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Pierson’s Late Lead Evaporates in Loss to Stony Brook

February 17, 2015
Luke Meyer hangs for a layup (Photo credit: Newsday)

Luke Meyer hangs for a layup (Photo credit: Newsday)

The following was written by Cailin Riley for the East Hampton Press.


Pierson’s Late Lead Evaporates in Loss to Stony Brook

With six minutes remaining in the Suffolk County Class C championship game, out came the vaunted Stony Brook press, the very challenge that the Pierson boys’ basketball team had seen before, had practiced four days in preparation for, and knew it would have to conquer to oust the defending champs.

Instead, the Whalers watched their season skid to a halt, the press unraveling their hopes of securing their first county title since 2012. With it, the top-seeded Bears turned turnovers into points, allowing them to overcome a six-point deficit and eventually pull away for the 44-39 victory at the William Floyd High School on Monday afternoon.

Stony Brook finished the game with a 14-3 run, which lifted it to the top of Class C for the third straight year. The Bears will try to notch their second consecutive C/D crown when they play Class D champ Bridgehampton (18-1) on Saturday, February 21, back at William Floyd. The game starts at noon.

“[Against the press], I thought we had our guys in the right spot, but we just didn’t make the right decisions,” said Pierson head coach Dan White. “We had a few moments where we sort of freaked out, and it cost us.”

A Robbie Evjen turnaround jump shot in the paint staked the Whalers (11-9) to a 36-30 advantage with 6:16 left on the clock, their largest lead since the opening quarter.

But the Stony Brook pressure then began to reap rewards as the Bears ran off seven straight points, taking a 37-36 lead when an attempted outlet pass was intercepted and turned into a layup.

Evjen answered on the other end, but the Bears’ Luke O’Connor swished the team’s seventh and final three of the night to give Stony Brook the lead for good.

White credited the Bears’ senior guards—Luke Meyer and Rob Colarusso—for spearheading the team’s repeat as champs. Colarusso had 15 of the Bears’ 26 first-half points, and iced the game with a pair of three throws with 11 seconds left.

“Their guards are physical seniors; my guards are talented underclassmen that have never been in this situation,” White said. “There’s something about the aging as a guard and handling the moment late rather than looking for someone else to make the play.

“My guards are phenomenal for their age and their experience,” he continued. “We wouldn’t be here without them. Part of the growing pains is learning how to make plays late.”

The Bears (13-4) needed the late flurry after Evjen dominated the third quarter, whether he was having his way in the paint or finding the open man. He accounted for nine of the Whalers’ 13 points in that frame.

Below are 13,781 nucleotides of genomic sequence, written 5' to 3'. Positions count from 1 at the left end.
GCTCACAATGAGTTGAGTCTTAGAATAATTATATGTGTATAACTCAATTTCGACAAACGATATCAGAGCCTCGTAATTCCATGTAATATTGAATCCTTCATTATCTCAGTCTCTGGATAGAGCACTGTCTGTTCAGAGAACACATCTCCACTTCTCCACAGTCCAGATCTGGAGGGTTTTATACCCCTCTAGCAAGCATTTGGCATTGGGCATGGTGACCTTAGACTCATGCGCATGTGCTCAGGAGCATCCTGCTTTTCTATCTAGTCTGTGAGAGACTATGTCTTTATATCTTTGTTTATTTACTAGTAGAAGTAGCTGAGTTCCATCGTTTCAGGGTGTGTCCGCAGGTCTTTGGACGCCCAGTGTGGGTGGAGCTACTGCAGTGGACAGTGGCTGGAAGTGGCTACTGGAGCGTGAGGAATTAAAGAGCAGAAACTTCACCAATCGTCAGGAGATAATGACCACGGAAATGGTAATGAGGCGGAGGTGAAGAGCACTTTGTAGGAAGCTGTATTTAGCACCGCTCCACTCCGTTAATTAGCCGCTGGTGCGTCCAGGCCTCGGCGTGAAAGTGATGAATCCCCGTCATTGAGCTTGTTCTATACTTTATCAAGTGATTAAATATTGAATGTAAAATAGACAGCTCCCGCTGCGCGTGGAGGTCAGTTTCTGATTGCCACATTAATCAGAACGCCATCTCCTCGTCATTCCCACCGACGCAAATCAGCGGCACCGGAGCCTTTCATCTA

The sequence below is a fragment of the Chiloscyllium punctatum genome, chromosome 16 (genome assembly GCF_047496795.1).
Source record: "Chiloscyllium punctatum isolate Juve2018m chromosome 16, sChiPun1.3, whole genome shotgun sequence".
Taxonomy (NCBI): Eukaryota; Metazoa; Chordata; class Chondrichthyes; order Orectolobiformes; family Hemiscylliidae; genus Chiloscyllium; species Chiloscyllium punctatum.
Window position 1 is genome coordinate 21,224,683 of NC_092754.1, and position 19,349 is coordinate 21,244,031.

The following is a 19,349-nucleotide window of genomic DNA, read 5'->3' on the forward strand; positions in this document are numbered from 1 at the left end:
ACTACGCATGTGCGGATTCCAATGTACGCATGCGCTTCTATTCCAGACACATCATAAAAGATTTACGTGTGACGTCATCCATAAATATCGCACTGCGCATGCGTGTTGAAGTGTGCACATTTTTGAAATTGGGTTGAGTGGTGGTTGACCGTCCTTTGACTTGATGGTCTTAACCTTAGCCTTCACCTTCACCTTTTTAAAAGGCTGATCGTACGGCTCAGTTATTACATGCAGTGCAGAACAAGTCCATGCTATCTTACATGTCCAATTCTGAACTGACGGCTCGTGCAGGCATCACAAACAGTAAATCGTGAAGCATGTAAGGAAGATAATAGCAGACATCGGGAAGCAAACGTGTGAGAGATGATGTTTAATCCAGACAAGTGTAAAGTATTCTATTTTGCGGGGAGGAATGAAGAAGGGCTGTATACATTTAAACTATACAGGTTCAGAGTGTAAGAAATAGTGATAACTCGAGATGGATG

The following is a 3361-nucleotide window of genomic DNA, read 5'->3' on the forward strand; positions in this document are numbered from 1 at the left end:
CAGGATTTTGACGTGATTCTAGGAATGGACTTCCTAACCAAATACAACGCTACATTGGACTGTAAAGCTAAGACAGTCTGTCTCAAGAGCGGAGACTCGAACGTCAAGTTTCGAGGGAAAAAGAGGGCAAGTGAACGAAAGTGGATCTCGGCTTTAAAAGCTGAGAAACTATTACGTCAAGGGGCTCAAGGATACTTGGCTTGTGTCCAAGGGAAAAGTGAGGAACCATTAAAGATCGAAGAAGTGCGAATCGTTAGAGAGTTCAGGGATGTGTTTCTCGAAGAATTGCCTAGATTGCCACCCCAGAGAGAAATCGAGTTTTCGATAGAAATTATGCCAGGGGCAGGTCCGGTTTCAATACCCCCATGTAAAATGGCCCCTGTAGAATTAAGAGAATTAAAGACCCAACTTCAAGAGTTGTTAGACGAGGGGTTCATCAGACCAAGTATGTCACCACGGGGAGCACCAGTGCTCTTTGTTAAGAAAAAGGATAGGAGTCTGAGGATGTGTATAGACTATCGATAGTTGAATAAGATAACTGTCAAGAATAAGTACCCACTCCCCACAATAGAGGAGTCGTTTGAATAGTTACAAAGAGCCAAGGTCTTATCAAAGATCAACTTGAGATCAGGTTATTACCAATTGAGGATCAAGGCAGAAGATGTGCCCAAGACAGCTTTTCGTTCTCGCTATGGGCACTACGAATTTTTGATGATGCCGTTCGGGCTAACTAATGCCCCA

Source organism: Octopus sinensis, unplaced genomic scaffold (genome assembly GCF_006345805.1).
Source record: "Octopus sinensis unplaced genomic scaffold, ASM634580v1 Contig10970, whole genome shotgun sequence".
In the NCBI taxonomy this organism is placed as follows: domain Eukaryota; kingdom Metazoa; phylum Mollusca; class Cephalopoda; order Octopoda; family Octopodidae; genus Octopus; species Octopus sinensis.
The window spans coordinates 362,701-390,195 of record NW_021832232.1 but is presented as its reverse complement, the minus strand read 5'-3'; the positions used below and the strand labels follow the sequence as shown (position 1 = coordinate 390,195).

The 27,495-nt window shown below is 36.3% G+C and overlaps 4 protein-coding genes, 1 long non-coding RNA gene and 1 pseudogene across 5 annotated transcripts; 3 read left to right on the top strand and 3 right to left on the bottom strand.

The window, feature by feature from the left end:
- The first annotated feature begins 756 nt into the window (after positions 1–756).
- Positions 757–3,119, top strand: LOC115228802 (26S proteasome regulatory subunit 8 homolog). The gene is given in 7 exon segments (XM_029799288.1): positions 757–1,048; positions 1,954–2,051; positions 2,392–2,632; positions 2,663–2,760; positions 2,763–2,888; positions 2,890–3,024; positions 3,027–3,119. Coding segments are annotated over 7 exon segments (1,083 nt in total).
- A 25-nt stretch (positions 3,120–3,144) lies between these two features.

And when he dished to a wide-open Stephen Musnicki in the left corner for a spot-up 18-footer, and the senior knocked it down, Pierson completed a rally that turned a five-point halftime deficit into a five-point advantage heading into the final frame.

“In past games, we couldn’t get it into the post, but this game we got it in a lot more and we had their big man [Jyles Etienne] in foul trouble,” said Evjen, who finished with a game-high 20 points.

That changed in the fourth when Stony Brook placed extra attention on denying Evjen the ball, and Pierson’s offense began to sputter. Evjen scored all five Whaler points in the final quarter and tallied 14 of their 18 second-half points.

Ben Kushner, who netted a team-high 19 points in the Whalers’ out-bracket win over Southold last Thursday, February 12, was held scoreless in the final.

“Robbie’s a match-up nightmare,” White said. “He learned to go right, he can make free throws and he has a good first step. We had some decent stuff going that got him looks where he’s comfortable. I thought we were in [good position to win] because they didn’t have an answer for him, except for when we weren’t able get him the ball.”

Eager to avenge two regular-season losses to the Bears, Pierson roared out of the gates early. The Whalers scored the game’s first six points, and when Sean Sloane drilled a three from the left corner, they owned a 10-2 edge with 3:19 left in the quarter.

Stony Brook lashed back with a barrage of threes in the second, sinking four in a three-minute stretch to lead by as many as nine points. Thanks to trifectas by Musnicki and Andrew James in the final 42 seconds before halftime, Pierson trailed by just five at the half, allowing Evjen to pull the Whalers in front in the third.

Still, the Bears prevailed and, as a result, it spelled the end of the careers of four Whaler seniors: Evjen, Kushner, Musnicki and Keith Ellis.

“This team had really good chemistry,” Evjen said. “It wasn’t like in previous years where we circulated around the two or three main players. Everyone worked as a unit this season.”


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